This is a sponsored post written by The AdVenture Media Group. The opinions expressed in this article are the sponsor’s own.
The AdVenture Media Group has helped hundreds of companies increase their website conversion rates by reviewing the fundamental makeup of their landing pages. While conversion rate optimization is an entire field of study unto itself, I thought I’d share six essential components of landing page optimization.
We know that we won’t ever convince someone they need to buy our product or use our service. As marketers, we won’t be motivating anyone to act if they’re essentially comfortable in their current situation. However, you could and should be making a convincing argument to those already interested in your products or services that you’re their best option. In order to make that argument as effectively as possible, it’s important to create your landing pages with a few key elements in mind.
Brevity and Clarity Of Copy
Website visitors don’t read. They scan.
Important text should be formatted in bullet points, short lists and callouts. Avoid long paragraphs in almost every instance, and even avoid complete sentences when possible.
Each page should have a clear headline and sub-headline. Page headlines are the first things to be read and they provide context to the visitor. The effectiveness of the headline and sub-headline will help the visitor decide if they are going to stay on the page.
Use and inverted pyramid structure with the copy on each page. Conclusions and key points should come first. Supporting information should go further down on the page.
Triggers are what we use to draw attention to an action we want our visitors to take. Triggers usually come in the form of links, buttons or other calls to action. But not all triggers should be treated the same way. The type of action we want the visitor to take could impact the sort of trigger we should be using.
If the hesitation or fear of completing a given objective is that the task is too difficult, the trigger should be a facilitator, telling the visitor that “this is easy”.
If someone can easily accomplish a task but lacks the motivation to do so, a spark trigger is probably the most effective approach. The call to action should be framed with a sense of motivation.
If motivation and ability are there, the call to action should be straightforward. Don’t try to motivate someone who’s already motivated. It makes you look bad.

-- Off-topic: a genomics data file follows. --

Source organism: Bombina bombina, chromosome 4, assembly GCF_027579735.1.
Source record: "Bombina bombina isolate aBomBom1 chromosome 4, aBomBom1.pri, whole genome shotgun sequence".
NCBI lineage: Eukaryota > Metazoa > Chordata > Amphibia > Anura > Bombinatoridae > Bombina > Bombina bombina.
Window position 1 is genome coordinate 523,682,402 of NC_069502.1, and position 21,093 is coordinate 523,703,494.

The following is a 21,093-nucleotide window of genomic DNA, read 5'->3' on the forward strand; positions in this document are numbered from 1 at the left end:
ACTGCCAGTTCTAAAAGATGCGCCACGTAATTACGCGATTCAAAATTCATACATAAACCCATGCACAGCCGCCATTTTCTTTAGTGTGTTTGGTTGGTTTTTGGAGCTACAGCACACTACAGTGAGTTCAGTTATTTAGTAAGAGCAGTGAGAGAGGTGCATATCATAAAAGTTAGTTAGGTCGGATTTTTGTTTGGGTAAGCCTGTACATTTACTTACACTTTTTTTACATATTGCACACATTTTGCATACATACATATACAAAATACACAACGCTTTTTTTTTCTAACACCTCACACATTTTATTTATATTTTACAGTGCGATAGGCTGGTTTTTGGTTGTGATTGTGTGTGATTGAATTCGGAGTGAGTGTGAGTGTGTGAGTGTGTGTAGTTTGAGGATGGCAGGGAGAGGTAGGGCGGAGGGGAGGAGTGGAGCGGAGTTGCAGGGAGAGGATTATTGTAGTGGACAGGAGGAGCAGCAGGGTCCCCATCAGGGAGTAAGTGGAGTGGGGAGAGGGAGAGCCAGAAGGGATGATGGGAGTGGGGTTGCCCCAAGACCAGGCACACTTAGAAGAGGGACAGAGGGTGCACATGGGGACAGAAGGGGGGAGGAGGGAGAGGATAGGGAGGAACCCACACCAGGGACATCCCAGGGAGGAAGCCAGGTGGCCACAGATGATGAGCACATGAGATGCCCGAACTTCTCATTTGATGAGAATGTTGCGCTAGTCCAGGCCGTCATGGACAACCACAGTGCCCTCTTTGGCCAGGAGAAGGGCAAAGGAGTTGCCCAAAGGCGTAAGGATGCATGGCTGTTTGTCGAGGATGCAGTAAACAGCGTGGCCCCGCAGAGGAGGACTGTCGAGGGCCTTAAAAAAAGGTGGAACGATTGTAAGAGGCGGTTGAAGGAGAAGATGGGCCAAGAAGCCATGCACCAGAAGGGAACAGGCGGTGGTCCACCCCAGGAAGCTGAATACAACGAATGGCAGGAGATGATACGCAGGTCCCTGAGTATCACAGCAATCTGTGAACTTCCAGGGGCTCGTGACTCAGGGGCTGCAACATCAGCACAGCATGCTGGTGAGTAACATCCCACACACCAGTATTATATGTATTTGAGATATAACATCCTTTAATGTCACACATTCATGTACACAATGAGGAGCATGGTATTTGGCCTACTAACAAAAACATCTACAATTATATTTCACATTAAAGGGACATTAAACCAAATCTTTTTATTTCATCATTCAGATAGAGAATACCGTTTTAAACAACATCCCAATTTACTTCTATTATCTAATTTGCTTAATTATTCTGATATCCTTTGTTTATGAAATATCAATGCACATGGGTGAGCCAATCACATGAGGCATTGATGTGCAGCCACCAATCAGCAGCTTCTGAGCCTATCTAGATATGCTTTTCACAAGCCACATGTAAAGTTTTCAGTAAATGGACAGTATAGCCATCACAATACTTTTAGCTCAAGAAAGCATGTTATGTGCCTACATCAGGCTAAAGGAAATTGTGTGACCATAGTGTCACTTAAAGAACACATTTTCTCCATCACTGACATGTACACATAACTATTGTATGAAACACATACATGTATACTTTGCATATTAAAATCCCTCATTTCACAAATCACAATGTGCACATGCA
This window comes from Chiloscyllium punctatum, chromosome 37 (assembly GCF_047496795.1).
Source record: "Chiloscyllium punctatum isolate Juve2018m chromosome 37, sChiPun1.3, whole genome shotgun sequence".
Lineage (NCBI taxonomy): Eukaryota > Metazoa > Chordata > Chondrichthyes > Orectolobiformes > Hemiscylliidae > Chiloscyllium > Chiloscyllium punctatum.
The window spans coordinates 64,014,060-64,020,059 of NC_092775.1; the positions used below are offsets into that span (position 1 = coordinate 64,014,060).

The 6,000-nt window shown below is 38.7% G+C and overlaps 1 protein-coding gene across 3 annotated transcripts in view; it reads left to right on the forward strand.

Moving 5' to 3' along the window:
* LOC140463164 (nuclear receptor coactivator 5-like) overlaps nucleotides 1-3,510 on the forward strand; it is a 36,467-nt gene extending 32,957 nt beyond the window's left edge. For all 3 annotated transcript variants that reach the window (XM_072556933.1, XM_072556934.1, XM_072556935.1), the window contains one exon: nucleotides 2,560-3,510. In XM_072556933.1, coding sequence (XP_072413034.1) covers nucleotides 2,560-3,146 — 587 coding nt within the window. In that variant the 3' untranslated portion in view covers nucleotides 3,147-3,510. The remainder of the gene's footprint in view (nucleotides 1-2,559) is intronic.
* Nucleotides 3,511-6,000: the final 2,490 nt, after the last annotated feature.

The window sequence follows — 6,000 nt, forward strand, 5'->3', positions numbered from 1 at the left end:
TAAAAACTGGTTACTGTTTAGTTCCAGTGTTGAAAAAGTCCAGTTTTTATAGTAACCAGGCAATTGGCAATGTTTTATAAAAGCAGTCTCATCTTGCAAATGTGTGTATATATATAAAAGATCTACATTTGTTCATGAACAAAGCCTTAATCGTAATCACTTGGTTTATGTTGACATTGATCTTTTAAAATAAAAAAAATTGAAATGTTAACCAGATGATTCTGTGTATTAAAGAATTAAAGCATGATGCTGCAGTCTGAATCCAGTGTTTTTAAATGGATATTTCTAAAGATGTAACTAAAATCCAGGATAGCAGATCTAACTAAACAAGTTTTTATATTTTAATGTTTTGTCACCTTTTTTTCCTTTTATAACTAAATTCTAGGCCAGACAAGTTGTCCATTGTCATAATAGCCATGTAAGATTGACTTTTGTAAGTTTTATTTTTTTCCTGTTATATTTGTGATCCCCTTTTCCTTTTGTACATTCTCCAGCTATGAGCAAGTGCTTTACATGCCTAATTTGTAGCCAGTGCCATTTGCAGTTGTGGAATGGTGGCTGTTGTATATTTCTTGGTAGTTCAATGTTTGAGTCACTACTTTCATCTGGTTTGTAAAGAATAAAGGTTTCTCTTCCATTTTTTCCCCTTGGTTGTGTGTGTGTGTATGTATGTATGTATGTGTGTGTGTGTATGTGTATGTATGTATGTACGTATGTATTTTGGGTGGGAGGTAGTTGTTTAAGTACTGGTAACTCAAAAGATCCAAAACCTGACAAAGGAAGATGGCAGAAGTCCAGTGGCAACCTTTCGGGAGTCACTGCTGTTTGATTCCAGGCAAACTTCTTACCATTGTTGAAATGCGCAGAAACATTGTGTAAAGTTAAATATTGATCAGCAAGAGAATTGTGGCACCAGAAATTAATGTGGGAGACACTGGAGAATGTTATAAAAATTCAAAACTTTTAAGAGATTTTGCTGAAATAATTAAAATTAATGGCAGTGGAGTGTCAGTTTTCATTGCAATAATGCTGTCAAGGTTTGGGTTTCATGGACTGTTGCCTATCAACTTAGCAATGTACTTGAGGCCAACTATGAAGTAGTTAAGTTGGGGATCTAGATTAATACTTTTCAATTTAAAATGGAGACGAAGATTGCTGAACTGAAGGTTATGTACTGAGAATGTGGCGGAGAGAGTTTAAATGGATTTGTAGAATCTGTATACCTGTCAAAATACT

We want to be understood and recognized for who we are. Your visitors are affiliated with certain groups and they share certain core beliefs. The editorial tone of your site should confirm (to a degree) and validate your visitors’ sense of belonging. Empathize with their struggles, and identify with their affiliations.
You are one of them and they are one of you.
When someone gives you an unsolicited gift, we develop an innate need to reciprocate. Studies have shown that even small token gestures will often motivate the recipient to return the gift with a disproportionately large reciprocation.
Offer ebook downloads, white-papers, tip sheets etc. The idea is not to convince someone to buy your product or sign up for a service with an ebook. The idea is to create a subtle psychological need to reciprocate (by choosing you as their brand or company of choice).
We like what other people like. That’s a core principle in basic societal interaction.
For social proof to be an effective aspect of our web design, we need large numbers of people acting a certain way, and we need those people to be as much like us as possible.
Instead of highlighting your product or service with marketing hyperbole (industry-leading, best in class, the ultimate …) validate your brand with numbers. Attendees to your events, customers using your software, clients using your service etc.
Even more important, show how your customers and clients were in a similar position or experiencing a similar frustration as your visitors.
Don’t Defy Convention
Apple and Amazon can pioneer new conventions in web design … you can’t.
To quote web usability pro Don Norman:
“A convention is a cultural constraint, one that has evolved over time. Conventions are not arbitrary: they evolve, they require a community of practice. They are slow to be adopted, and once adopted, slow to go away. So although the word implies voluntary choice, the reality is that they are real constraints upon our behavior. Use them with respect. Violate them only with great risk.”
Make every element on the page as familiar as possible. Don’t make a complex (or cool) way for people to find essential information. Follow the same structure for navigation that other similar sites are using.
I hope these ideas help you enhance your landing pages and increase your conversion rates. To learn more about our landing page optimization services, please visit AdVenture Media Group.
Keep on testing … and keep on truckin.